This volume draws from country and regional case studies to illustrate how trade and gender are connected through a reciprocal relation, and how these issues are being addressed within trade policy circles.
Trade and trade policy influence economic outcomes such as employment, income, wages, working conditions, consumption, tax burden. Men and women are affected differently in the distinct economic roles they play (e.g., workers, producers, small entrepreneurs, traders, consumers, taxpayers), which contributes to shape overall gender equality. This is one side of the two-way relation between trade and gender discussed in this volume.
On the other side of the two-way relation, gender inequalities rooted in different domains of economic and social life influence a country’s competitiveness and export performance: gender-based disadvantages can be either exploited by firms to enhance their export competitiveness or can act as barriers to women’s capacity to export and run their businesses successfully.
The reciprocal relation between trade and gender has started to receive increased attention in policy circles.
Those responsible for trade policy have moved from being gender-blind to increasingly recognizing the differential impacts of trade on men and women, and the need to respond to them. Gender considerations are being integrated into and/ or mainstreamed in trade policy, for instance through ex-ante gender impact assessment of trade policy, or through the introduction of gender provisions in trade agreements. Within the WTO, important steps have also been taken to advance the trade and gender agenda.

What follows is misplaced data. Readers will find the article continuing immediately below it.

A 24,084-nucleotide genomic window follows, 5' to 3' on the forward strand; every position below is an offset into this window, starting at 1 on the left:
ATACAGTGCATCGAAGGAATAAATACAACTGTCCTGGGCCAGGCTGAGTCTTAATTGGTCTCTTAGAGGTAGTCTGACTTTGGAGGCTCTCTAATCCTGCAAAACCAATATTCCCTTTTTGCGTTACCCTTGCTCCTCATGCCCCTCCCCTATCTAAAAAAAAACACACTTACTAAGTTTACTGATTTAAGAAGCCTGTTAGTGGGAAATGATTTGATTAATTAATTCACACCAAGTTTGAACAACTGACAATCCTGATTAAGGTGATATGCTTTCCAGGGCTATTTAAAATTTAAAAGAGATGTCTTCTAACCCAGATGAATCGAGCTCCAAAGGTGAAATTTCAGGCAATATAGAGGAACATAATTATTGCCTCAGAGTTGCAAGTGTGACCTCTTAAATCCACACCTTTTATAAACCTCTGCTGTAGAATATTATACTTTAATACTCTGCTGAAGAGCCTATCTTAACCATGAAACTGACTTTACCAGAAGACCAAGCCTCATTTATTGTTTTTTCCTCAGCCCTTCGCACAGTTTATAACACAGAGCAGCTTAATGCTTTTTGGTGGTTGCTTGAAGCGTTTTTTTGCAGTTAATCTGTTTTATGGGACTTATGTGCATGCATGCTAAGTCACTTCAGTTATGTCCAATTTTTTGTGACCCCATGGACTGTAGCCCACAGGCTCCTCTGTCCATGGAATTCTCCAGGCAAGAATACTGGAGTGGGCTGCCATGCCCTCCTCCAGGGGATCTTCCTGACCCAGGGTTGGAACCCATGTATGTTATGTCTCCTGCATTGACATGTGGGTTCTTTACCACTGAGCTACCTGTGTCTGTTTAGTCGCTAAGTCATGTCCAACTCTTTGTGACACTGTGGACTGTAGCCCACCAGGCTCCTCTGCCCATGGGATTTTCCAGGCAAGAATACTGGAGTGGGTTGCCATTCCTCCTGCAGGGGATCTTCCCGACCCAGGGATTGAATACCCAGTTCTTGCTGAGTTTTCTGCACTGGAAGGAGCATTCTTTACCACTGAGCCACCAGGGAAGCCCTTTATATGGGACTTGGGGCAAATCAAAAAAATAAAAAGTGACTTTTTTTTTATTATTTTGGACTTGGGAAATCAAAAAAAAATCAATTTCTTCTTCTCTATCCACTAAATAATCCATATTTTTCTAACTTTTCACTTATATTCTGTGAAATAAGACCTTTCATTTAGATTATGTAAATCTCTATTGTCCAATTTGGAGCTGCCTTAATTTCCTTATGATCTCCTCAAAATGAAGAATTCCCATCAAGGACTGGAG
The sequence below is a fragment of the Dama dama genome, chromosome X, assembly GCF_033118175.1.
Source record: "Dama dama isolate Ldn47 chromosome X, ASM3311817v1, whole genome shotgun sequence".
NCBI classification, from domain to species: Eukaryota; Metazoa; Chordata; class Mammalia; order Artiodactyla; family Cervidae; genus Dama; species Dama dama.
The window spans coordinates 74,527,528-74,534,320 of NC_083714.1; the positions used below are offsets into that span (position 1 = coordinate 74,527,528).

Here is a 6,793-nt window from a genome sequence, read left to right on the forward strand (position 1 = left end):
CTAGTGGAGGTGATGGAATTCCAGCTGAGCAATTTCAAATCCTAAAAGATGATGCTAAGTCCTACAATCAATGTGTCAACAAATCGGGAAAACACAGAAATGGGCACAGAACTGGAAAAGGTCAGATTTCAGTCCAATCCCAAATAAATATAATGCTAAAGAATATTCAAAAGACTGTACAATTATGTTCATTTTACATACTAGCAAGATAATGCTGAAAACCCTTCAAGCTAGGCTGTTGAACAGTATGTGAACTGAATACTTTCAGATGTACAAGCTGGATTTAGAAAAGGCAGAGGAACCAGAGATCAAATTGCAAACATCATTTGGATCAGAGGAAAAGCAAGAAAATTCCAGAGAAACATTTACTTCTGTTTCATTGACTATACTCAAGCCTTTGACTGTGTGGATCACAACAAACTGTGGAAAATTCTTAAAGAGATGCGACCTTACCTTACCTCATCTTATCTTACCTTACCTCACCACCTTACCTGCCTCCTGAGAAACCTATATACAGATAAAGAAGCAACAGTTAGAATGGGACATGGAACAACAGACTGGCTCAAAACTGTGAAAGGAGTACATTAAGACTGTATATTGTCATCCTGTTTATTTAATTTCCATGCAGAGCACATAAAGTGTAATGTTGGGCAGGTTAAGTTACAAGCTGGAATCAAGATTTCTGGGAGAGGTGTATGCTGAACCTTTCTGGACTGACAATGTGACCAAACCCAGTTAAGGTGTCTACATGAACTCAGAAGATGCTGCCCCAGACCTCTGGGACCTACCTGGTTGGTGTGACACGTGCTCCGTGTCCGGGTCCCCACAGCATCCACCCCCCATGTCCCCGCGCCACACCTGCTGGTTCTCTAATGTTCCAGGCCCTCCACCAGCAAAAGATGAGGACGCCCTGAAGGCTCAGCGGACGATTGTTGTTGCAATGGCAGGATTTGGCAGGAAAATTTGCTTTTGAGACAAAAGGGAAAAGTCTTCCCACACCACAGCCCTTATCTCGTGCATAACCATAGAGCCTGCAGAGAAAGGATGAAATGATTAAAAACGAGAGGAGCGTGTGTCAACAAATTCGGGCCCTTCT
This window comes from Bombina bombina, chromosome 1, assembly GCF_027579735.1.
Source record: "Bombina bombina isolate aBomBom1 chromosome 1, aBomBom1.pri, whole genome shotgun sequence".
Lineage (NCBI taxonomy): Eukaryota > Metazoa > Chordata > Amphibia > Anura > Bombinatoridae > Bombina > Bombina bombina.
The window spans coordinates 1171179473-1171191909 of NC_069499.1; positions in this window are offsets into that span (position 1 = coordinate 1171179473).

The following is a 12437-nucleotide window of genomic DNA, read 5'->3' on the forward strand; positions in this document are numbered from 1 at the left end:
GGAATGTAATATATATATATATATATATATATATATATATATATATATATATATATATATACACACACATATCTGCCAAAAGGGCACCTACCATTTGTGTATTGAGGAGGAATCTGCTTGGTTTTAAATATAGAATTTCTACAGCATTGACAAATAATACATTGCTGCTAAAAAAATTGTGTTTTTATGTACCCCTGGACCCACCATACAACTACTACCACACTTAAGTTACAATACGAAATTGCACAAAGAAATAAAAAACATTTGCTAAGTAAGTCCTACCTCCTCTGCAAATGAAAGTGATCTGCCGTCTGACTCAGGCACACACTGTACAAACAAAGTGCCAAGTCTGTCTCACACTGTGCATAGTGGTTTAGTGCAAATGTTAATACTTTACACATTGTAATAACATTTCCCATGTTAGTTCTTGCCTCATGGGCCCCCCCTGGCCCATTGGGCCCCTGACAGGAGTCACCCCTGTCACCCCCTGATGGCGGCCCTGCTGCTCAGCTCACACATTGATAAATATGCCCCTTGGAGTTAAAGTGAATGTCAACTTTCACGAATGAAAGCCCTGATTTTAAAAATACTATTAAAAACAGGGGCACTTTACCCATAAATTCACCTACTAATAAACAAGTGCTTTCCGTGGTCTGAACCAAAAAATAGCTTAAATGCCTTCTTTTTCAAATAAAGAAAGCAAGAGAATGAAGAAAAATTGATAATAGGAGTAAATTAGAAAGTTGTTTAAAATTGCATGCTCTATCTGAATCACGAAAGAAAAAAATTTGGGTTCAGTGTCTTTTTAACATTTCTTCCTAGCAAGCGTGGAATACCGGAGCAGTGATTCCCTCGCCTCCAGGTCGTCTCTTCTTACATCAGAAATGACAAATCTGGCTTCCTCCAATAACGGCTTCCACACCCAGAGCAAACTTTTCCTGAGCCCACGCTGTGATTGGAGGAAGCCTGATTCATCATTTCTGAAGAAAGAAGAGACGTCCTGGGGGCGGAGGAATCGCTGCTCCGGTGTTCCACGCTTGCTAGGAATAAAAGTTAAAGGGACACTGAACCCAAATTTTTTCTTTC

Through this volume, readers should be able to:
- Illustrate the transmission channels through which trade affects women as workers, entrepreneurs and consumers.
- Illustrate the transmission mechanisms through which gender inequalities affect trade performance and a country’s trade competitiveness.
- Describe different approaches to ex ante gender impact assessment of trade policy.
- Compare the ways through which gender provisions are introduced in trade agreements and assess their likely effectiveness.
- Assess the developments at the WTO regarding gender mainstreaming in trade policy.
- Formulate proposals to make any given country’s trade policy more gender responsive.
This publication constitutes the basis of the online courses on trade and gender organized by UNCTAD’s Trade, Gender and Development Programme.